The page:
Most of our blog postings focus on work that is being done by the United States to curb the establishment and maintenance of secret foreign bank accounts, but the IRS and Department of Justice are not the only law enforcement agencies that are vigorously fighting tax criminals. The rest of the world has taken aim at undeclared foreign bank accounts. One of the most notable whistleblowers with regard to Swiss banks is Hervé Falciani. Earlier this week, Falciani failed to appear in a Swiss court to answer claims by prosecutors that his leak of voluminous amounts of tax records to foreign tax investigators was illegal. Falciani’s treatment should be of concern to U.S. taxpayers who have undeclared foreign bank accounts as it appears that many foreign governments have attempted to protect whistleblowers like Falciani.

Between 2000 and 2008, Falciani worked as an IT employee for the Swiss banking giant HSBC. Beginning in 2006, he is alleged to have stolen data that detailed account information for over 130,000 customers around the world. Although Falciani eventually handed the stolen information over to foreign tax enforcement agencies, he originally shopped the data around Lebanon with the aim of selling to banks or other businesses. His massive lists of HSBC customers and information regarding their accounts didn’t garner any serious interest by financial institutions and Swiss authorities quickly found out about the security breach and sought to question Falciani. Knowing that he had made plenty of enemies in Switzerland and faced jail time if he remained there, Falciani offered his stolen data to French and other European tax officials.

Although Falciani was arrested in Spain back in 2012, Spanish law enforcement refused to extradite him. Once released, he headed to France, where French authorities also were unwilling to force him back to Switzerland to answer the claims of prosecutors. Falciani was notified that a trial would begin on Monday but he notified Swiss prosecutors that he wouldn’t be in attendance for the October 12th court date nor would he be present for any other scheduled hearings.

The information provided by Falciani has sent many Europeans to prison for tax evasion and has resulted in taxpayers being ordered to pay back billions of Euros to taxing authorities. There are several points that are identified by Falciani’s actions and corresponding treatment by authorities that should cause concern among any U.S. taxpayers that have foreign bank accounts that haven’t yet been declared to the IRS. First, Falciani proved that a treasure trove of incriminating information is only a few keystrokes away. Second and more importantly, it doesn’t appear that foreign governments are willing to prevent the behavior of whistleblowers like Falciani. The message that is being sent to the public by France, Spain, and other European nations is: if someone helps us out by sharing potentially incriminating information, we won’t extradite you to face charges even if your conduct was illegal. This message may encourage other potential whistleblowers to break laws in order to obtain data and seek asylum elsewhere.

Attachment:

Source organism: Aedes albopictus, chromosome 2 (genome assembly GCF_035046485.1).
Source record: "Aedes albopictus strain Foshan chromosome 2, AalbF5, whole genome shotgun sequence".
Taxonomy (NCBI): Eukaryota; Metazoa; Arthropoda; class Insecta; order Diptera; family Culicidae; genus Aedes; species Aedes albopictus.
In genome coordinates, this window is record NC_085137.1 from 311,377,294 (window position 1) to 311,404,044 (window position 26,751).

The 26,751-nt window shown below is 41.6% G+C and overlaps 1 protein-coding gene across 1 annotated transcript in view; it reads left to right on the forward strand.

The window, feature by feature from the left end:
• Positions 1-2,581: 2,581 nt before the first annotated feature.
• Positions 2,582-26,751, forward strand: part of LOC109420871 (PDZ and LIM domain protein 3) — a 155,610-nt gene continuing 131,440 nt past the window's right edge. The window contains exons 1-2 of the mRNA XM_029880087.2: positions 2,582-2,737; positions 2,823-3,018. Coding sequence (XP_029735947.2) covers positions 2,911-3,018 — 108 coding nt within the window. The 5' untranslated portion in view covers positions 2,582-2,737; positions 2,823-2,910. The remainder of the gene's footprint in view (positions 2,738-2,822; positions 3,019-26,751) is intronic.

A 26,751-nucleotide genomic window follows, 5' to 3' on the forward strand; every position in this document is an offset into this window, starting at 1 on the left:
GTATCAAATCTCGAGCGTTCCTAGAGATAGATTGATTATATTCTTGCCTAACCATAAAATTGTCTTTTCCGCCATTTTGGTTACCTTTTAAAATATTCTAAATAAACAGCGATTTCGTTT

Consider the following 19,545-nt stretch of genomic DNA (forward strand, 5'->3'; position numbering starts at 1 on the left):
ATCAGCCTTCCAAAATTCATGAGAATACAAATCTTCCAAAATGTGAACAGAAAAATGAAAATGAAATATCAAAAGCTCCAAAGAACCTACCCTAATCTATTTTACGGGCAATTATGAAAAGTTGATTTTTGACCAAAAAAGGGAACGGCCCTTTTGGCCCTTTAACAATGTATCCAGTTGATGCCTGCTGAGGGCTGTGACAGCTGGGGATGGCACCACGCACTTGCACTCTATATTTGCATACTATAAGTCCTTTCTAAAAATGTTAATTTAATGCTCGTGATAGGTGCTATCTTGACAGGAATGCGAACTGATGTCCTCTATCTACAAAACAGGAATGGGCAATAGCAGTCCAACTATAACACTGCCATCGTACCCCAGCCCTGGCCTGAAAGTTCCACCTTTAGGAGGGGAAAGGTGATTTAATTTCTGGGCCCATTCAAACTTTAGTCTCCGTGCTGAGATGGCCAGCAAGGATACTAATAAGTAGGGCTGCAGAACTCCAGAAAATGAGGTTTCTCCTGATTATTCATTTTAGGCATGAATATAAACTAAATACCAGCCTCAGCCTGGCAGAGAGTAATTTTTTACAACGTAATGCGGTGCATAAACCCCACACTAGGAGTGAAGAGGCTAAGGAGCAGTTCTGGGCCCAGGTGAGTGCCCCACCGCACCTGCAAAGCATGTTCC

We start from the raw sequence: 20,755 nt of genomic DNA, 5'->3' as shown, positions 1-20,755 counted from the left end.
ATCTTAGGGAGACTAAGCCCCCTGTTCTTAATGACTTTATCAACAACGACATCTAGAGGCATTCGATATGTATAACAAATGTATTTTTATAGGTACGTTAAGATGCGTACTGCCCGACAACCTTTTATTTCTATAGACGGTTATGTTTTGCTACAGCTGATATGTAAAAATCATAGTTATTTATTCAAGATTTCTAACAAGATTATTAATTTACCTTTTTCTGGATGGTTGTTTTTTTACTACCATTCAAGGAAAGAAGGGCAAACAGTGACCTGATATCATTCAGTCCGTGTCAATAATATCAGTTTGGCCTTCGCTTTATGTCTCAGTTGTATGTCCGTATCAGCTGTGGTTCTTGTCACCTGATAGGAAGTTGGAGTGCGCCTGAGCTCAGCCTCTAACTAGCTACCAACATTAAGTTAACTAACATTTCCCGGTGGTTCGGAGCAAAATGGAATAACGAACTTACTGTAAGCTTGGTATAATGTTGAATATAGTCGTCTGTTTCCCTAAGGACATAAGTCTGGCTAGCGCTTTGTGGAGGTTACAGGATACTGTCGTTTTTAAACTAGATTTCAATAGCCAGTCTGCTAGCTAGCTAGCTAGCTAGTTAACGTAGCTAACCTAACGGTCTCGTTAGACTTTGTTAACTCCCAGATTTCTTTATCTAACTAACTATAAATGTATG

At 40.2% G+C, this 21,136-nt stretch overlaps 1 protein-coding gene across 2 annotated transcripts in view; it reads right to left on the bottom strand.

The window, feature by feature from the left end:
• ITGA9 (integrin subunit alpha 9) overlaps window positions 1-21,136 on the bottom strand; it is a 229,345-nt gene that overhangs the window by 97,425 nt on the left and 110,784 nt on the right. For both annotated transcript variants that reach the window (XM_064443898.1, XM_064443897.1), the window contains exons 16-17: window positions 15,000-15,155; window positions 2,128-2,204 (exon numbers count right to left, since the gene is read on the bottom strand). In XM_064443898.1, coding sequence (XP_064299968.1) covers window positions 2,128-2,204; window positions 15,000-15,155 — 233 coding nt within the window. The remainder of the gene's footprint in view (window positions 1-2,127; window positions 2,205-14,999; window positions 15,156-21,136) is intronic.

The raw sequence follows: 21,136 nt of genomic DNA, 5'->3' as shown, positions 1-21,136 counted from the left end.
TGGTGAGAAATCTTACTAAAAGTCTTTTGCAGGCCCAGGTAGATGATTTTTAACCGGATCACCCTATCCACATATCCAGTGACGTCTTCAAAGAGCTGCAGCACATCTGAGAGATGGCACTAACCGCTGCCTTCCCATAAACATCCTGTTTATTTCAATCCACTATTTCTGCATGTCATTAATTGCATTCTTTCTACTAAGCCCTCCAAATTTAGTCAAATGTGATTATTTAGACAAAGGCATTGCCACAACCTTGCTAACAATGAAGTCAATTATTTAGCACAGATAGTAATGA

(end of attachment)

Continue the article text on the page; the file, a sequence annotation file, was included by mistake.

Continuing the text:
A Dangerous Precedent Could Affect U.S. Taxpayers

U.S. taxpayers who have undeclared foreign bank accounts are in violation of U.S. law and if convicted for willfully keeping a foreign account secret, could face an extended sentence in a federal prison. The IRS has created a program that aims to allow taxpayers who are violation of Foreign Bank Account Reporting laws to come forward and get right with the government while ensuring that they will not be sent to prison. The terms of the Offshore Voluntary Disclosure Program involve a U.S. taxpayer providing detailed information about their foreign account, paying back taxes, interest, and a penalty in exchange for an agreement that the taxpayer will not be criminally prosecuted for the failure to comply with FBAR laws. But the OVDP is time-sensitive. Taxpayers who have an investigation open against them for any reason (whether it be a criminal investigation or a simple examination) are generally not eligible to participate in the program.

Contact an Experienced Tax Attorney Today

The tax and accounting professionals at the Tax Law Offices of David W. Klasing have extensive experience in assisting taxpayers with a plethora of tax issues including participation in the OVDP, which can be a complicated process for the ordinary taxpayer. We also provide effective representation at examinations, investigations, and during the entire process of litigation. When the IRS and Department of Justice knock on your door, they are sending their very best. Ensure that you have an experienced tax law team to zealously advocate for your best interests. Contact the Tax Law Offices of David W. Klasing today for a reduced-rate consultation.